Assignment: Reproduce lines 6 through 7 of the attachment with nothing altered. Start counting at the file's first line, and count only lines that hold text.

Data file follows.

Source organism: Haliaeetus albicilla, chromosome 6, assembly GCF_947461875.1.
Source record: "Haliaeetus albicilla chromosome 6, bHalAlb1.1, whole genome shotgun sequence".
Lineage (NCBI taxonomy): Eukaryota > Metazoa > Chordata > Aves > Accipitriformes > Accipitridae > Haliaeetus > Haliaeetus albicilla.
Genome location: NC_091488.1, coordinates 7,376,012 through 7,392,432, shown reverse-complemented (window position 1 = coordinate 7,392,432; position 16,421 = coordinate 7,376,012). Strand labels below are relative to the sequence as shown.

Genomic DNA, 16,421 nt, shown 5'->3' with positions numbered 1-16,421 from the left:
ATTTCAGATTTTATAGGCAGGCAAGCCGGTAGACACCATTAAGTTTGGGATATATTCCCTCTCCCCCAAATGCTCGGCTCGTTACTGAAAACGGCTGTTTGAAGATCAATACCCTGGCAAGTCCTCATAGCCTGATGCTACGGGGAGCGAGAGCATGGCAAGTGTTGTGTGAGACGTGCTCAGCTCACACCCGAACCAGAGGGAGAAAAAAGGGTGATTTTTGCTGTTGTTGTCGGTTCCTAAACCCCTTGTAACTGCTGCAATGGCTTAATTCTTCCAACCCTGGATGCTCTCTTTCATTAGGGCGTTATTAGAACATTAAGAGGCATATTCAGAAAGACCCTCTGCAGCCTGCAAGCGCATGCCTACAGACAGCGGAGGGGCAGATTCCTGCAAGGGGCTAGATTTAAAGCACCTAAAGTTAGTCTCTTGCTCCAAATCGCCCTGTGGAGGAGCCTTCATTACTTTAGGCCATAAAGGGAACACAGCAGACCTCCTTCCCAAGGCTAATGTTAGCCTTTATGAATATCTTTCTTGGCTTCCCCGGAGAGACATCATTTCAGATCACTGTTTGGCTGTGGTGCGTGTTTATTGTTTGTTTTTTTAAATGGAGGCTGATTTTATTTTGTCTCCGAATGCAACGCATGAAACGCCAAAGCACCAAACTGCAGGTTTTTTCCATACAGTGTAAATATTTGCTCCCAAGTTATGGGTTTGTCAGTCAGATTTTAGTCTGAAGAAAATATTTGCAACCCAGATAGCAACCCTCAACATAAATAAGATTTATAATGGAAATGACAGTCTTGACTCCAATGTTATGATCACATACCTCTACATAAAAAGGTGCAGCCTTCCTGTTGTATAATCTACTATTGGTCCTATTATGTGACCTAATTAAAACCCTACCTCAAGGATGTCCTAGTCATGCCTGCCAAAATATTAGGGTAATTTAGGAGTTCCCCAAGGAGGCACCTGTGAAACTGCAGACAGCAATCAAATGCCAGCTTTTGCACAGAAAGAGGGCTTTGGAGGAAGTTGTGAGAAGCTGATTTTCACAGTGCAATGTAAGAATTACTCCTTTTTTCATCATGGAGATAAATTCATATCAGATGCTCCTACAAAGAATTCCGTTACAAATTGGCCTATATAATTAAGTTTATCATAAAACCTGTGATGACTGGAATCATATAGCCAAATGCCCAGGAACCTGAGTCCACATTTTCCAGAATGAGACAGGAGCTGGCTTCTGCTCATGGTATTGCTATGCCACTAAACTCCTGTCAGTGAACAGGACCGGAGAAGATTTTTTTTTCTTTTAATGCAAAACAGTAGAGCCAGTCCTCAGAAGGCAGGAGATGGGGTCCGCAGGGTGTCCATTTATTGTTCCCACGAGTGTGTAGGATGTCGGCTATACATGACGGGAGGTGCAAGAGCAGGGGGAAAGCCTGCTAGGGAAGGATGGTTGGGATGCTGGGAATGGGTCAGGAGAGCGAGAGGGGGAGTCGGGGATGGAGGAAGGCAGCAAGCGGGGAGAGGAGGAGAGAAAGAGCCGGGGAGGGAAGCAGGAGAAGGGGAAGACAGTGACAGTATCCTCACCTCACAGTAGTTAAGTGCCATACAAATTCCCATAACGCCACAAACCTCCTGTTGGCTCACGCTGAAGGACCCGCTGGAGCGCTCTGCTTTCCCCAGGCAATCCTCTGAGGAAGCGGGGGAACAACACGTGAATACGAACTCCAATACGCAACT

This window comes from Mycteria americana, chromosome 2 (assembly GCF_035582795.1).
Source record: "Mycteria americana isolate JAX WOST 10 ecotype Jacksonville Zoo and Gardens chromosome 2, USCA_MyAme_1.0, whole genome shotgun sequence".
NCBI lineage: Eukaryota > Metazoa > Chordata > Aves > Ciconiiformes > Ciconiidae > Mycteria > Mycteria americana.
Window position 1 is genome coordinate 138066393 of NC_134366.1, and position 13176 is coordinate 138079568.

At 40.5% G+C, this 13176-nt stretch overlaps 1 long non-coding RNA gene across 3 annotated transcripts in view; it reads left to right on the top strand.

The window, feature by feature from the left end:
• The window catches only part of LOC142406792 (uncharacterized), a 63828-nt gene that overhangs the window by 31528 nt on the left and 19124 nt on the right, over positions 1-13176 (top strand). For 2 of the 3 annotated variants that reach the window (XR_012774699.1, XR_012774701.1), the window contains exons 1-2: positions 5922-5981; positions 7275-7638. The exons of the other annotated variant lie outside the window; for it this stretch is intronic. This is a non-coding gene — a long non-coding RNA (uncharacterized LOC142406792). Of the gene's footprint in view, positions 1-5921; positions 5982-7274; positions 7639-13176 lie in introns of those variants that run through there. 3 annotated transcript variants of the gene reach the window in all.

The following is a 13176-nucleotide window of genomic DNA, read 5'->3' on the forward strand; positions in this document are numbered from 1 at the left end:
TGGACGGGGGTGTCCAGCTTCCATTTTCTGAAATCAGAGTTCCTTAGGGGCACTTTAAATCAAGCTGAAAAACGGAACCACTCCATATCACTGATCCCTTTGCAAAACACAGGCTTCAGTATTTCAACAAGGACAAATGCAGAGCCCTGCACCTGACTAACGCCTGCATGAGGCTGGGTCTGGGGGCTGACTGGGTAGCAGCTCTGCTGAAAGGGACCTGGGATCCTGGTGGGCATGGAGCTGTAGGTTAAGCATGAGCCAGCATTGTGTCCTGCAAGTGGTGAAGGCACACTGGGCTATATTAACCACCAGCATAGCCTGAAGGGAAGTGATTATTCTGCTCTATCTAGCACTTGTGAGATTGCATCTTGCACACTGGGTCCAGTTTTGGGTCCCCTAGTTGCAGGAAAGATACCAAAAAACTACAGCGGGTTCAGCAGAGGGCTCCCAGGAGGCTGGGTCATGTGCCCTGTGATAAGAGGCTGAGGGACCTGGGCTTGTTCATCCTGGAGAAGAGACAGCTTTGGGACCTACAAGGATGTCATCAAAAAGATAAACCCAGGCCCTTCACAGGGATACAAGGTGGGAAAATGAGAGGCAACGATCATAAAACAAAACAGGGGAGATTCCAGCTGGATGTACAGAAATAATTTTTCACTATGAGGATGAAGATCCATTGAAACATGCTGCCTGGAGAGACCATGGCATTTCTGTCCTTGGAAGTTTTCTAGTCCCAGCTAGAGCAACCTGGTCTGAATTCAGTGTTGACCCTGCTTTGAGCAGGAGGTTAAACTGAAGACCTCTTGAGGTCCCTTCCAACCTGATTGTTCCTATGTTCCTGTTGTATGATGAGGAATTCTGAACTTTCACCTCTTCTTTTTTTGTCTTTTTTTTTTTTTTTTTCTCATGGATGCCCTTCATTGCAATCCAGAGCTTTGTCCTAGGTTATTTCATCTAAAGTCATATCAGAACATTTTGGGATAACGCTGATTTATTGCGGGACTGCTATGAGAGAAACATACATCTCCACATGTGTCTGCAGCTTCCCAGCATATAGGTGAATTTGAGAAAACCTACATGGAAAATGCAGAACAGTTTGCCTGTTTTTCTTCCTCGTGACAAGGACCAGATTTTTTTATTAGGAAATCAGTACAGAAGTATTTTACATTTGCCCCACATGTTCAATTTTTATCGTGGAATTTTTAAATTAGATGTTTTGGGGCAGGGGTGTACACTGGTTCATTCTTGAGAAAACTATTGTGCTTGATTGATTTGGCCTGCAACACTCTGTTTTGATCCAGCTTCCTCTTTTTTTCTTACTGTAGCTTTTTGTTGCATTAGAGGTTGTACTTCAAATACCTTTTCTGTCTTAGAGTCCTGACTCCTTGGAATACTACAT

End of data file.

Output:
ATTTCAGATTTTATAGGCAGGCAAGCCGGTAGACACCATTAAGTTTGGGATATATTCCCTCTCCCCCAAATGCTCGGCTCGTTACTGAAAACGGCTGTTTGAAGATCAATACCCTGGCAAGTCCTCATAGCCTGATGCTACGGGGAGCGAGAGCATGGCAAGTGTTGTGTGAGACGTGCTCAGCTCACACCCGAACCAGAGGGAGAAAAAAGGGTGATTTTTGCTGTTGTTGTCGGTTCCTAAACCCCTTGTAACTGCTGCAATGGCTTAATTCTTCCAACCCTGGATGCTCTCTTTCATTAGGGCGTTATTAGAACATTAAGAGGCATATTCAGAAAGACCCTCTGCAGCCTGCAAGCGCATGCCTACAGACAGCGGAGGGGCAGATTCCTGCAAGGGGCTAGATTTAAAGCACCTAAAGTTAGTCTCTTGCTCCAAATCGCCCTGTGGAGGAGCCTTCATTACTTTAGGCCATAAAGGGAACACAGCAGACCTCCTTCCCAAGGCTAATGTTAGCCTTTATGAATATCTTTCTTGGCTTCCCCGGAGAGACATCATTTCAGATCACTGTTTGGCTGTGGTGCGTGTTTATTGTTTGTTTTTTTAAATGGAGGCTGATTTTATTTTGTCTCCGAATGCAACGCATGAAACGCCAAAGCACCAAACTGCAGGTTTTTTCCATACAGTGTAAATATTTGCTCCCAAGTTATGGGTTTGTCAGTCAGATTTTAGTCTGAAGAAAATATTTGCAACCCAGATAGCAACCCTCAACATAAATAAGATTTATAATGGAAATGACAGTCTTGACTCCAATGTTATGATCACATACCTCTACATAAAAAGGTGCAGCCTTCCTGTTGTATAATCTACTATTGGTCCTATTATGTGACCTAATTAAAACCCTACCTCAAGGATGTCCTAGTCATGCCTGCCAAAATATTAGGGTAATTTAGGAGTTCCCCAAGGAGGCACCTGTGAAACTGCAGACAGCAATCAAATGCCAGCTTTTGCACAGAAAGAGGGCTTTGGAGGAAGTTGTGAGAAGCTGATTTTCACAGTGCAATGTAAGAATTACTCCTTTTTTCATCATGGAGATAAATTCATATCAGATGCTCCTACAAAGAATTCCGTTACAAATTGGCCTATATAATTAAGTTTATCATAAAACCTGTGATGACTGGAATCATATAGCCAAATGCCCAGGAACCTGAGTCCACATTTTCCAGAATGAGACAGGAGCTGGCTTCTGCTCATGGTATTGCTATGCCACTAAACTCCTGTCAGTGAACAGGACCGGAGAAGATTTTTTTTTCTTTTAATGCAAAACAGTAGAGCCAGTCCTCAGAAGGCAGGAGATGGGGTCCGCAGGGTGTCCATTTATTGTTCCCACGAGTGTGTAGGATGTCGGCTATACATGACGGGAGGTGCAAGAGCAGGGGGAAAGCCTGCTAGGGAAGGATGGTTGGGATGCTGGGAATGGGTCAGGAGAGCGAGAGGGGGAGTCGGGGATGGAGGAAGGCAGCAAGCGGGGAGAGGAGGAGAGAAAGAGCCGGGGAGGGAAGCAGGAGAAGGGGAAGACAGTGACAGTATCCTCACCTCACAGTAGTTAAGTGCCATACAAATTCCCATAACGCCACAAACCTCCTGTTGGCTCACGCTGAAGGACCCGCTGGAGCGCTCTGCTTTCCCCAGGCAATCCTCTGAGGAAGCGGGGGAACAACACGTGAATACGAACTCCAATACGCAACT

This window comes from Mycteria americana, chromosome 2 (assembly GCF_035582795.1).